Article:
She made the cover of Rolling Stone with her pals from TV. People magazine chose her for the cover of its "50 Most Beautiful People in the World" issue. Her show--on which no less an expert than "Cheers" maestro and quintessential sitcom director James Burrows said she acts as the hub--is one of the biggest hits on television, ranking No. 1 for the first time the week of June 5.
All this notoriety after virtually disappearing from the limelight more than five years earlier. What gives?
Maybe it's the eyebrows--which, she told People, she has been known to pluck to perfection for up to two hours at a time.
"Let me set the record straight," said Courteney Cox, 31, one of the six stars of NBC's hot series about young singles, "Friends." "The magazine quoted me saying that I only have to do three things to look halfway decent. But I didn't say \o7 only\f7 . I said, 'Three things I \o7 have \f7 to do'--that are an absolute must. I have to fill in my eyebrows, put on some lipstick and curl my eyelashes."
Then, pausing to think for a moment about whether she could offer admirers any other tips, she deadpanned: "Well, actually, plucking my eyebrows is more of a hobby than a grooming tip."
Pretty women aren't supposed to be funny. It's a stereotype that Cox has had to fight, said Marta Kauffman, one of the creators and executive producers of "Friends."
That fight is in part necessary because throughout much of her career Cox has been cast for her looks. Her big break came when Brian De Palma chose her from an audition of hundreds to play the young woman Bruce Springsteen pulls out of the crowd in his 1984 "Dancing in the Dark" video; she didn't get the job as a result of any dance training. Then, in 1987, she was cast as Michael J. Fox's girlfriend for the last couple of seasons of "Family Ties," playing the straight woman to Alex Keaton.
Even her most prominent movie role, as Jim Carrey's love interest in "Ace Ventura: Pet Detective," highlighted her ability via her mere presence to make the kooky man seem lovable, rather than her own comedic flair.
"Let's face it, she's adorable and intelligent and really together. She \o7 is\f7 Monica," Kauffman said, referring to the motherly, responsible, compulsively tidy character Cox plays on "Friends." "She has the neatest dressing room. She even cleans up the other actors' dressing rooms because she won't go in there if they are too messy. Yet at the same time, she can do things that are unexpected and wonderful and really funny. Courteney is sarcastic. She makes me laugh all the time. We're really lucky to find an actress who can do that."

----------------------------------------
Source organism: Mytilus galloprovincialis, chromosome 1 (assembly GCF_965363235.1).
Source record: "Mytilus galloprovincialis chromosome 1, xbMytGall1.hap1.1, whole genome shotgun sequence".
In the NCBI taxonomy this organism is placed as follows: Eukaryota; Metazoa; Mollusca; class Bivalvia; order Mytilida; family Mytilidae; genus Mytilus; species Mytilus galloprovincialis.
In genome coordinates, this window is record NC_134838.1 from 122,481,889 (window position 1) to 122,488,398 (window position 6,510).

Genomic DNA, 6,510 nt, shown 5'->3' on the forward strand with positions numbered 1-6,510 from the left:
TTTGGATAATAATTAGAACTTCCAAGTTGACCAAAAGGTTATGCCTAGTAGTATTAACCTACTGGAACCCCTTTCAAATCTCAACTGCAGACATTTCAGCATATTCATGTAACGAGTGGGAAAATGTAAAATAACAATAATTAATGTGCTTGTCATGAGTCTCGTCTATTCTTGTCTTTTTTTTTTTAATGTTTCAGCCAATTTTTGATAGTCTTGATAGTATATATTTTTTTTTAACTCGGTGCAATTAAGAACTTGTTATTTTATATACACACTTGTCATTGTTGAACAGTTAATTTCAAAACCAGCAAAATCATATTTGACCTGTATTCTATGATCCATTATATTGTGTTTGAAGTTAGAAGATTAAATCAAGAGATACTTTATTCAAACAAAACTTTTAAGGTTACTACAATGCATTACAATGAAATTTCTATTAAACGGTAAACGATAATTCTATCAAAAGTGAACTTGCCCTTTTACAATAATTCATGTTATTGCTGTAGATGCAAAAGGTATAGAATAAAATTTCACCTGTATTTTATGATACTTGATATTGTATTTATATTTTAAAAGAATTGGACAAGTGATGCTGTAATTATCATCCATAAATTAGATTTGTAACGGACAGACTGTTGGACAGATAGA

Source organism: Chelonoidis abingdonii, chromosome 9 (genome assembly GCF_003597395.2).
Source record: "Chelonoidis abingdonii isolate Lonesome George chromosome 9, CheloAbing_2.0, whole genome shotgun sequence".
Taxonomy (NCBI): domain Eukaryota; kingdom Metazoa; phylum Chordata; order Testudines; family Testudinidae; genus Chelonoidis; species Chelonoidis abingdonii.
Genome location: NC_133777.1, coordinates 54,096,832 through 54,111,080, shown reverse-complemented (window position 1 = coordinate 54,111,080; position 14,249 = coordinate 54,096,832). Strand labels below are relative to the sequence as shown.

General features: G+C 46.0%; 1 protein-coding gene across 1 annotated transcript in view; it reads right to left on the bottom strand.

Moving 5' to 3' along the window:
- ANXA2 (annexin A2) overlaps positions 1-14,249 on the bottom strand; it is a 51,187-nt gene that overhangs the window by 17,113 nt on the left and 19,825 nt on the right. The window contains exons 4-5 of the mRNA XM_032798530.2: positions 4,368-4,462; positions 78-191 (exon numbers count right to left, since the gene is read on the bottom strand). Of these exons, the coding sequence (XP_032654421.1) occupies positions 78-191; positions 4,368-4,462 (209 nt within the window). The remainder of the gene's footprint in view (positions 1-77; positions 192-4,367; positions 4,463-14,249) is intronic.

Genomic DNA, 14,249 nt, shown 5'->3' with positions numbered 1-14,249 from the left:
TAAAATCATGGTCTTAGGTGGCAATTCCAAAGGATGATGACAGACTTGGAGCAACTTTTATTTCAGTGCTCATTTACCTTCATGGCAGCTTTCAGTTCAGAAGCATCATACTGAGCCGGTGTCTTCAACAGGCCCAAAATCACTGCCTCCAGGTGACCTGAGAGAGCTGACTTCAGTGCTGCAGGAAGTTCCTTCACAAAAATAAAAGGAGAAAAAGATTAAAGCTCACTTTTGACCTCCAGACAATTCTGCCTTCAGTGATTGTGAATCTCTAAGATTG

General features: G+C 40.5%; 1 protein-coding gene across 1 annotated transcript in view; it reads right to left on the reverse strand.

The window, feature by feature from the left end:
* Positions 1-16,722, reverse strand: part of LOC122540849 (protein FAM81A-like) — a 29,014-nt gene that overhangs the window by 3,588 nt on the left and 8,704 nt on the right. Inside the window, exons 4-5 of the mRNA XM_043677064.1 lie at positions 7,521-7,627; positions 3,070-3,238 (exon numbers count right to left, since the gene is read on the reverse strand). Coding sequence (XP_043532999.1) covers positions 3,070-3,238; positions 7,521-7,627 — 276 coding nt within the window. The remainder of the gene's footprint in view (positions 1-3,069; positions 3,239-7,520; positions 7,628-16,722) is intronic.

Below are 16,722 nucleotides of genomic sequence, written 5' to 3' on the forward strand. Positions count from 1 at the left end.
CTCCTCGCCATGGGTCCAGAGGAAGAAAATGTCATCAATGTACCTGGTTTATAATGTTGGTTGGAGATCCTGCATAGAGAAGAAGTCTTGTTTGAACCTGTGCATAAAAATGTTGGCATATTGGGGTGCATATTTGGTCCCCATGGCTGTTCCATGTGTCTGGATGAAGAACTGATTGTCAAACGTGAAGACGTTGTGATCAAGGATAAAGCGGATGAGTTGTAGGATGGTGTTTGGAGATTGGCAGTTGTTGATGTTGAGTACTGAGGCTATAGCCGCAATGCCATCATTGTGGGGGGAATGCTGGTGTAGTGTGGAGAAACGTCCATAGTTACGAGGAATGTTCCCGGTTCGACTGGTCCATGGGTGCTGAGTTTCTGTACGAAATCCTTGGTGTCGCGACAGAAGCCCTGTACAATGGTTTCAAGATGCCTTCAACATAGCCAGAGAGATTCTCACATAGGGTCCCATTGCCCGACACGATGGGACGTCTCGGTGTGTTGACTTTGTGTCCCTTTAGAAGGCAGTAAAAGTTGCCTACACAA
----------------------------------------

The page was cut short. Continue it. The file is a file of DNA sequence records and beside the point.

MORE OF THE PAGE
Much of her comedy on the show is born of playing against her Miss Perfect image. Monica makes a fool of herself as a klutz in a tap-dance class--something seemingly unimaginable to any casual observer of the athletic-looking actress. The character flips out after she discovers that a randy sex partner is only 17. And she is so compulsively neat that just her facial expressions of discomfort at one of her friends' messing things up in her apartment is enough to provoke genuine chuckles.
"It's funny, because I never think of myself as Little Miss All-Together," said Cox, emoting a rather persuasive display of surprise at the tag during an interview, for which she is curled up on a sofa in the lobby of a plush Santa Monica hotel. She is wearing a baggy blue denim shirt and lint-free black leggings.
"I just don't. But I guess that's the perception people have from 'Family Ties,' where I wasn't the funny one. And ever since, I've had to break through that. Even now some casting directors think they know me before they see me. But that was more than five years ago.
"And that's why I love Monica, because not only is she a grown-up, and that's good for people to see, but I can bring more of my own personality to her, and I've never really been able to do that before. She can be goofy and angry and sarcastic and a little bit naughty. People think of her sort as the goody-good and the prude on the show, but I think she has more sex than any of the others."
So Courteney Cox isn't perfect?
"OK, I am a neat freak. Not about myself. I don't use a lint brush or anything, and I don't iron, but I could easily pick lint off of someone else. I was doing, I think it was 'The Jon Stewart Show,' and I was picking things off of him and I thought, 'Oh my God, I'm just like Monica. This is too scary.' I have a lot of glass in my house, and I remember saying as a joke once that I clean my stuff with Windex while my friends are over, but then I found myself actually doing that the other day. It's horrible."
Power yoga, a vigorous rather than meditative variation of the discipline, has calmed her down a bit, she said. If friends come over and move around a stack of magazines on her coffee table, for example, she'll now wait until they leave before fixing it.